Murder, Legend, and History

By Nicole Gillies

Volunteering at the Newstead Historical Society wasn’t the way I wanted to spend a Tuesday afternoon. I figured I would be doing busy work and nothing of interest. My perception couldn’t have been more wrong. Each day I was working with artifacts, like newspapers from the 1800’s describing a notorious murder, the dairies of settlers telling the legend of Murder Creek, or how prosperous the town of Akron was prior to 1920. I discovered a lot about my little town. Driving through Akron, you would see a Chinese food restaurant, a park and century old houses. After working at the historical society, I now see the building where people would take mineral baths in. These baths would supposedly cure anything that ails you from cancer to a headache. People would travel from all over to take a mineral bath in what is now a Chinese food restaurant. When I drive past the local park, I think of the newspaper article that tells a story of how two little girls were murdered at the hands of a psychopath. Lastly, Akron is littered with century old houses that originally started out as restaurants, hotels and school houses.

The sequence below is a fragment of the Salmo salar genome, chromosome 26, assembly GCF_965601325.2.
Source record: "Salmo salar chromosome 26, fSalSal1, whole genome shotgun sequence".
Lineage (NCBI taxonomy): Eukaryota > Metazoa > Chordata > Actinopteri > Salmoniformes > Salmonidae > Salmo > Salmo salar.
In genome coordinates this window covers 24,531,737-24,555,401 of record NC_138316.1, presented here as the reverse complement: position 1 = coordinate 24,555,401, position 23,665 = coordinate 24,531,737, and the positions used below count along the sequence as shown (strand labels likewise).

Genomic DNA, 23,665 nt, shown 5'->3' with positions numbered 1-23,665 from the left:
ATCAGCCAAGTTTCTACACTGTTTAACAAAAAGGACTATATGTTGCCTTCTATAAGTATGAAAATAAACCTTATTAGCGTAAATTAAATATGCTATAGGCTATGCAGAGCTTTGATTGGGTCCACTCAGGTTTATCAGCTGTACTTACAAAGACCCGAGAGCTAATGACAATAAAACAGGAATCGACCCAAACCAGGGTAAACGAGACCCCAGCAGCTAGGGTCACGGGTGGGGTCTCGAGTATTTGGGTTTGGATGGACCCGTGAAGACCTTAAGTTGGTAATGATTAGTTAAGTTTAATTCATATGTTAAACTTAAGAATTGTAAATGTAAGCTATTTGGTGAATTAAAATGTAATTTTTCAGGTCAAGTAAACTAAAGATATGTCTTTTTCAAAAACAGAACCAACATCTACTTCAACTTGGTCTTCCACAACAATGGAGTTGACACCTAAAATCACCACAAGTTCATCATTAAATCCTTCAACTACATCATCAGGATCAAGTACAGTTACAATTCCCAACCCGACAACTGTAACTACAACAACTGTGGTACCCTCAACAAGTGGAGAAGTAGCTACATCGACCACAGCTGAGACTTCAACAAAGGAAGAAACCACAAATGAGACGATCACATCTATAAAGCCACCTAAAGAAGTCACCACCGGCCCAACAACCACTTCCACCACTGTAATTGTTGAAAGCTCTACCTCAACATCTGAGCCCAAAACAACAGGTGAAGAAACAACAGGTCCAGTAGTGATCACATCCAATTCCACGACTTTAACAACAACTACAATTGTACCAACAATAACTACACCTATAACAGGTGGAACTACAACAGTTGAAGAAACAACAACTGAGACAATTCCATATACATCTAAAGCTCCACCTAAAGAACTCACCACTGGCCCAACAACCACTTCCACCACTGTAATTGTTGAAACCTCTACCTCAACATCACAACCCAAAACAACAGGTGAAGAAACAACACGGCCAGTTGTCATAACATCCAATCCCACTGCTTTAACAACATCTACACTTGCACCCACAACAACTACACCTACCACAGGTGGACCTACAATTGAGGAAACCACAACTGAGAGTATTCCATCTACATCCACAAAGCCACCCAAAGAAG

I learned more about my town in 12 hours than I did living here for 10 years. The historical society allowed me to work side by side with precious artifacts and understand the many stories they tell. My time at the historical society allowed for a better understanding of how my town came to be, the struggles it went through, and the people who settled it. It was not a waste of a Tuesday afternoon, but a valuable learning experience that I would greatly repeat.

Nicole Gillies is a junior finishing up her last semester at Genesee Community College. She will graduate with an Associate’s Degree in Liberal Arts in Science and hopes to continue on to Daemen College in the spring.


About Derek Maxfield

Associate Professor of History Genesee Community College
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